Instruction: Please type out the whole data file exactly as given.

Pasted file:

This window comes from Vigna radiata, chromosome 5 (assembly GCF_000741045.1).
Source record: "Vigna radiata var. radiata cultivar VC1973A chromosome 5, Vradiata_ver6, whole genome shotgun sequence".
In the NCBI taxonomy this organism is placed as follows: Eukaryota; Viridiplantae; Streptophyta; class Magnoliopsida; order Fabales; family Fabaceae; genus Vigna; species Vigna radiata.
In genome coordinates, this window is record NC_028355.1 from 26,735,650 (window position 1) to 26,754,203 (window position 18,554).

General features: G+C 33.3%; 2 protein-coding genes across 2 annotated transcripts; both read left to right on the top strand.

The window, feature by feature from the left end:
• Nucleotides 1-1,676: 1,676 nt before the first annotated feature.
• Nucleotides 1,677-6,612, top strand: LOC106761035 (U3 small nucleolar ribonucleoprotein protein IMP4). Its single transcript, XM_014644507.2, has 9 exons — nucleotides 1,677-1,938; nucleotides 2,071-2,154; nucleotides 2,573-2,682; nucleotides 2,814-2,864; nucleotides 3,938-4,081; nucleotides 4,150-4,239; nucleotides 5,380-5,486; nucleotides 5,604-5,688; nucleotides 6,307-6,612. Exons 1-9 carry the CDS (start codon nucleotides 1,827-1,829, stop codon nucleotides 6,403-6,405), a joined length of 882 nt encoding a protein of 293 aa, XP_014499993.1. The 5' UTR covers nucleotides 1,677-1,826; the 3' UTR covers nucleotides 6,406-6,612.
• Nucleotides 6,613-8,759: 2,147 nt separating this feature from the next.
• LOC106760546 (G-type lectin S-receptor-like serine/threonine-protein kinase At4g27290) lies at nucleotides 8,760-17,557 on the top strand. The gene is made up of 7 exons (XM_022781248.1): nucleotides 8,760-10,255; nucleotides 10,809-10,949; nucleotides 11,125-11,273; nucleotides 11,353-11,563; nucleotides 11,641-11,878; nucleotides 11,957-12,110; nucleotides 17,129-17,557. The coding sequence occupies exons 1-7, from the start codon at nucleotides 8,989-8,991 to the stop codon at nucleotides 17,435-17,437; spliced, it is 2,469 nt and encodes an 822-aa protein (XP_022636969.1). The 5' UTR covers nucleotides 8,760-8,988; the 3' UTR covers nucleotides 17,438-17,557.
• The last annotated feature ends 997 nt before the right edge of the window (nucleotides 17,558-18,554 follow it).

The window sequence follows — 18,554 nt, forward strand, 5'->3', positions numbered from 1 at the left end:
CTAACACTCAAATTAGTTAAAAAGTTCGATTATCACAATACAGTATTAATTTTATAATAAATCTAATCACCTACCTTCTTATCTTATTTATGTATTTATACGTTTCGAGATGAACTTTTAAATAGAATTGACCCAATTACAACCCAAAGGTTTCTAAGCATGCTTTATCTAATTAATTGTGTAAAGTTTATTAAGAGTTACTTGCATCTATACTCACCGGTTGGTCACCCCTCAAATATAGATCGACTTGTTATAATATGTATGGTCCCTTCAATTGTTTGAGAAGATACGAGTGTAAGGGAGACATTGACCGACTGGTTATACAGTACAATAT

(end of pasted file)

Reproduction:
This window comes from Vigna radiata, chromosome 5 (assembly GCF_000741045.1).
Source record: "Vigna radiata var. radiata cultivar VC1973A chromosome 5, Vradiata_ver6, whole genome shotgun sequence".
In the NCBI taxonomy this organism is placed as follows: Eukaryota; Viridiplantae; Streptophyta; class Magnoliopsida; order Fabales; family Fabaceae; genus Vigna; species Vigna radiata.
In genome coordinates, this window is record NC_028355.1 from 26,735,650 (window position 1) to 26,754,203 (window position 18,554).

General features: G+C 33.3%; 2 protein-coding genes across 2 annotated transcripts; both read left to right on the top strand.

The window, feature by feature from the left end:
• Nucleotides 1-1,676: 1,676 nt before the first annotated feature.
• Nucleotides 1,677-6,612, top strand: LOC106761035 (U3 small nucleolar ribonucleoprotein protein IMP4). Its single transcript, XM_014644507.2, has 9 exons — nucleotides 1,677-1,938; nucleotides 2,071-2,154; nucleotides 2,573-2,682; nucleotides 2,814-2,864; nucleotides 3,938-4,081; nucleotides 4,150-4,239; nucleotides 5,380-5,486; nucleotides 5,604-5,688; nucleotides 6,307-6,612. Exons 1-9 carry the CDS (start codon nucleotides 1,827-1,829, stop codon nucleotides 6,403-6,405), a joined length of 882 nt encoding a protein of 293 aa, XP_014499993.1. The 5' UTR covers nucleotides 1,677-1,826; the 3' UTR covers nucleotides 6,406-6,612.
• Nucleotides 6,613-8,759: 2,147 nt separating this feature from the next.
• LOC106760546 (G-type lectin S-receptor-like serine/threonine-protein kinase At4g27290) lies at nucleotides 8,760-17,557 on the top strand. The gene is made up of 7 exons (XM_022781248.1): nucleotides 8,760-10,255; nucleotides 10,809-10,949; nucleotides 11,125-11,273; nucleotides 11,353-11,563; nucleotides 11,641-11,878; nucleotides 11,957-12,110; nucleotides 17,129-17,557. The coding sequence occupies exons 1-7, from the start codon at nucleotides 8,989-8,991 to the stop codon at nucleotides 17,435-17,437; spliced, it is 2,469 nt and encodes an 822-aa protein (XP_022636969.1). The 5' UTR covers nucleotides 8,760-8,988; the 3' UTR covers nucleotides 17,438-17,557.
• The last annotated feature ends 997 nt before the right edge of the window (nucleotides 17,558-18,554 follow it).

The window sequence follows — 18,554 nt, forward strand, 5'->3', positions numbered from 1 at the left end:
CTAACACTCAAATTAGTTAAAAAGTTCGATTATCACAATACAGTATTAATTTTATAATAAATCTAATCACCTACCTTCTTATCTTATTTATGTATTTATACGTTTCGAGATGAACTTTTAAATAGAATTGACCCAATTACAACCCAAAGGTTTCTAAGCATGCTTTATCTAATTAATTGTGTAAAGTTTATTAAGAGTTACTTGCATCTATACTCACCGGTTGGTCACCCCTCAAATATAGATCGACTTGTTATAATATGTATGGTCCCTTCAATTGTTTGAGAAGATACGAGTGTAAGGGAGACATTGACCGACTGGTTATACAGTACAATAT